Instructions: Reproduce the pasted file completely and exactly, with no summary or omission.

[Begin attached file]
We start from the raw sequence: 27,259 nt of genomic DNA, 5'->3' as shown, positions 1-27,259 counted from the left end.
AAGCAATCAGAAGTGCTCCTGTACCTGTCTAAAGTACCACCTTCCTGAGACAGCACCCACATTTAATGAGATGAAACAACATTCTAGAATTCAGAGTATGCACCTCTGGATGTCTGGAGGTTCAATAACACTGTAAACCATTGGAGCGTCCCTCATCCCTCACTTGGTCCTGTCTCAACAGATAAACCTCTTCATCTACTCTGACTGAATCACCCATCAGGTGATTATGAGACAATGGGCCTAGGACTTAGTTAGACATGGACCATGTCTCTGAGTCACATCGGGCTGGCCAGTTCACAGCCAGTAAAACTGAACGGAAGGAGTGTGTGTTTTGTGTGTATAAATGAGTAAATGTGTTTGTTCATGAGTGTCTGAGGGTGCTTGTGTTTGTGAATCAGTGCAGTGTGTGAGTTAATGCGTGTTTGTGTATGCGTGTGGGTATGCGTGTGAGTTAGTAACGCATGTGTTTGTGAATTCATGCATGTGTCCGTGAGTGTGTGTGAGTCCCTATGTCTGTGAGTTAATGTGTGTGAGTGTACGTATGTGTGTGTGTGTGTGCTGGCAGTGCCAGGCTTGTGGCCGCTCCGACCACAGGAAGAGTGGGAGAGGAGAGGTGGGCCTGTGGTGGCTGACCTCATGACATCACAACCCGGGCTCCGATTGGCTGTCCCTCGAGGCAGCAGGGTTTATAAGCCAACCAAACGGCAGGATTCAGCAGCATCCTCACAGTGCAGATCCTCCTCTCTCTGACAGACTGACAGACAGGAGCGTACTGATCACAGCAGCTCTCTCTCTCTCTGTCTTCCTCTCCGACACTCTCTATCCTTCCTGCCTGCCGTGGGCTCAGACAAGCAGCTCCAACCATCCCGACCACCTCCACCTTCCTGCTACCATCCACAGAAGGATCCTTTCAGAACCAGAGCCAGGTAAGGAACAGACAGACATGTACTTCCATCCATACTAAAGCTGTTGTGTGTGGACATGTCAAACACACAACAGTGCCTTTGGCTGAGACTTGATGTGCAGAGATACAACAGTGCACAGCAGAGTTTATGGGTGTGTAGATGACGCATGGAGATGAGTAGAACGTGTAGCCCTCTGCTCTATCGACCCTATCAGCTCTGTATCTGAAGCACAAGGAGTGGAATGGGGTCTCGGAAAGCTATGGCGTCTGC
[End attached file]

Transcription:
We start from the raw sequence: 27,259 nt of genomic DNA, 5'->3' as shown, positions 1-27,259 counted from the left end.
AAGCAATCAGAAGTGCTCCTGTACCTGTCTAAAGTACCACCTTCCTGAGACAGCACCCACATTTAATGAGATGAAACAACATTCTAGAATTCAGAGTATGCACCTCTGGATGTCTGGAGGTTCAATAACACTGTAAACCATTGGAGCGTCCCTCATCCCTCACTTGGTCCTGTCTCAACAGATAAACCTCTTCATCTACTCTGACTGAATCACCCATCAGGTGATTATGAGACAATGGGCCTAGGACTTAGTTAGACATGGACCATGTCTCTGAGTCACATCGGGCTGGCCAGTTCACAGCCAGTAAAACTGAACGGAAGGAGTGTGTGTTTTGTGTGTATAAATGAGTAAATGTGTTTGTTCATGAGTGTCTGAGGGTGCTTGTGTTTGTGAATCAGTGCAGTGTGTGAGTTAATGCGTGTTTGTGTATGCGTGTGGGTATGCGTGTGAGTTAGTAACGCATGTGTTTGTGAATTCATGCATGTGTCCGTGAGTGTGTGTGAGTCCCTATGTCTGTGAGTTAATGTGTGTGAGTGTACGTATGTGTGTGTGTGTGTGCTGGCAGTGCCAGGCTTGTGGCCGCTCCGACCACAGGAAGAGTGGGAGAGGAGAGGTGGGCCTGTGGTGGCTGACCTCATGACATCACAACCCGGGCTCCGATTGGCTGTCCCTCGAGGCAGCAGGGTTTATAAGCCAACCAAACGGCAGGATTCAGCAGCATCCTCACAGTGCAGATCCTCCTCTCTCTGACAGACTGACAGACAGGAGCGTACTGATCACAGCAGCTCTCTCTCTCTCTGTCTTCCTCTCCGACACTCTCTATCCTTCCTGCCTGCCGTGGGCTCAGACAAGCAGCTCCAACCATCCCGACCACCTCCACCTTCCTGCTACCATCCACAGAAGGATCCTTTCAGAACCAGAGCCAGGTAAGGAACAGACAGACATGTACTTCCATCCATACTAAAGCTGTTGTGTGTGGACATGTCAAACACACAACAGTGCCTTTGGCTGAGACTTGATGTGCAGAGATACAACAGTGCACAGCAGAGTTTATGGGTGTGTAGATGACGCATGGAGATGAGTAGAACGTGTAGCCCTCTGCTCTATCGACCCTATCAGCTCTGTATCTGAAGCACAAGGAGTGGAATGGGGTCTCGGAAAGCTATGGCGTCTGC